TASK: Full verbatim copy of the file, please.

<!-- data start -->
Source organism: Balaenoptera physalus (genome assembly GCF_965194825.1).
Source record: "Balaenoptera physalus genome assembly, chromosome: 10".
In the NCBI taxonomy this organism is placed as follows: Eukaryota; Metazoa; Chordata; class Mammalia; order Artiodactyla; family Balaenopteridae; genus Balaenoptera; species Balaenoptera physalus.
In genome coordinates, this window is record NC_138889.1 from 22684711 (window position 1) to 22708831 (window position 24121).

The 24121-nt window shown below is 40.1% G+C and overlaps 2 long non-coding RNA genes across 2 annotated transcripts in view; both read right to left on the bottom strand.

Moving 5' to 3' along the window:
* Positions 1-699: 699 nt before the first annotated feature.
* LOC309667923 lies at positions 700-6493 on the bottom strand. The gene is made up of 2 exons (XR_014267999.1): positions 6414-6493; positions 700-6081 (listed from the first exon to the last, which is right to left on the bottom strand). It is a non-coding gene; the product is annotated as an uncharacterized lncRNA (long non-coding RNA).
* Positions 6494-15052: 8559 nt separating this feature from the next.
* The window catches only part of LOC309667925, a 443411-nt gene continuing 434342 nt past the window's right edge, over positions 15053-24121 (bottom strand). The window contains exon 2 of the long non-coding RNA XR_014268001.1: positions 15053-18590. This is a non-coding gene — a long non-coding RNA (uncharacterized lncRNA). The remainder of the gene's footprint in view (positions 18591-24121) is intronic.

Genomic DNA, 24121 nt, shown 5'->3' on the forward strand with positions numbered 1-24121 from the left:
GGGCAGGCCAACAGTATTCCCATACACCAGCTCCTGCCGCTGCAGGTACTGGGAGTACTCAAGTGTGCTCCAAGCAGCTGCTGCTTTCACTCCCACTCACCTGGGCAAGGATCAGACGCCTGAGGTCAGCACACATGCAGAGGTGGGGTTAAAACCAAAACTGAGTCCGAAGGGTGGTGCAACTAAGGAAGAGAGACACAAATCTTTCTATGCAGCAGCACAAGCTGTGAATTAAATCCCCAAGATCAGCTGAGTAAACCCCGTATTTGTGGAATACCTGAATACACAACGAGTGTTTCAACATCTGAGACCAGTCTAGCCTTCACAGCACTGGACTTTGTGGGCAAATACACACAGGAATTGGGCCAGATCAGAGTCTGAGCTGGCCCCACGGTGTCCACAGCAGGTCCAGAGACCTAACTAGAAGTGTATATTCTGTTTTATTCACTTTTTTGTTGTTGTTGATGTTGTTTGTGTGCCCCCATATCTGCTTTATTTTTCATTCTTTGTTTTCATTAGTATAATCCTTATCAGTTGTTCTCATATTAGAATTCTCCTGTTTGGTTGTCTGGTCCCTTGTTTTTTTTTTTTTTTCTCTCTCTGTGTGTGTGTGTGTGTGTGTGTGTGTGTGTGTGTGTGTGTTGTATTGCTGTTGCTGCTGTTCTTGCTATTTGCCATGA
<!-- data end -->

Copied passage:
Source organism: Balaenoptera physalus (genome assembly GCF_965194825.1).
Source record: "Balaenoptera physalus genome assembly, chromosome: 10".
In the NCBI taxonomy this organism is placed as follows: Eukaryota; Metazoa; Chordata; class Mammalia; order Artiodactyla; family Balaenopteridae; genus Balaenoptera; species Balaenoptera physalus.
In genome coordinates, this window is record NC_138889.1 from 22684711 (window position 1) to 22708831 (window position 24121).

The 24121-nt window shown below is 40.1% G+C and overlaps 2 long non-coding RNA genes across 2 annotated transcripts in view; both read right to left on the bottom strand.

Moving 5' to 3' along the window:
* Positions 1-699: 699 nt before the first annotated feature.
* LOC309667923 lies at positions 700-6493 on the bottom strand. The gene is made up of 2 exons (XR_014267999.1): positions 6414-6493; positions 700-6081 (listed from the first exon to the last, which is right to left on the bottom strand). It is a non-coding gene; the product is annotated as an uncharacterized lncRNA (long non-coding RNA).
* Positions 6494-15052: 8559 nt separating this feature from the next.
* The window catches only part of LOC309667925, a 443411-nt gene continuing 434342 nt past the window's right edge, over positions 15053-24121 (bottom strand). The window contains exon 2 of the long non-coding RNA XR_014268001.1: positions 15053-18590. This is a non-coding gene — a long non-coding RNA (uncharacterized lncRNA). The remainder of the gene's footprint in view (positions 18591-24121) is intronic.

Genomic DNA, 24121 nt, shown 5'->3' on the forward strand with positions numbered 1-24121 from the left:
GGGCAGGCCAACAGTATTCCCATACACCAGCTCCTGCCGCTGCAGGTACTGGGAGTACTCAAGTGTGCTCCAAGCAGCTGCTGCTTTCACTCCCACTCACCTGGGCAAGGATCAGACGCCTGAGGTCAGCACACATGCAGAGGTGGGGTTAAAACCAAAACTGAGTCCGAAGGGTGGTGCAACTAAGGAAGAGAGACACAAATCTTTCTATGCAGCAGCACAAGCTGTGAATTAAATCCCCAAGATCAGCTGAGTAAACCCCGTATTTGTGGAATACCTGAATACACAACGAGTGTTTCAACATCTGAGACCAGTCTAGCCTTCACAGCACTGGACTTTGTGGGCAAATACACACAGGAATTGGGCCAGATCAGAGTCTGAGCTGGCCCCACGGTGTCCACAGCAGGTCCAGAGACCTAACTAGAAGTGTATATTCTGTTTTATTCACTTTTTTGTTGTTGTTGATGTTGTTTGTGTGCCCCCATATCTGCTTTATTTTTCATTCTTTGTTTTCATTAGTATAATCCTTATCAGTTGTTCTCATATTAGAATTCTCCTGTTTGGTTGTCTGGTCCCTTGTTTTTTTTTTTTTTTCTCTCTCTGTGTGTGTGTGTGTGTGTGTGTGTGTGTGTGTGTGTGTGTTGTATTGCTGTTGCTGCTGTTCTTGCTATTTGCCATGA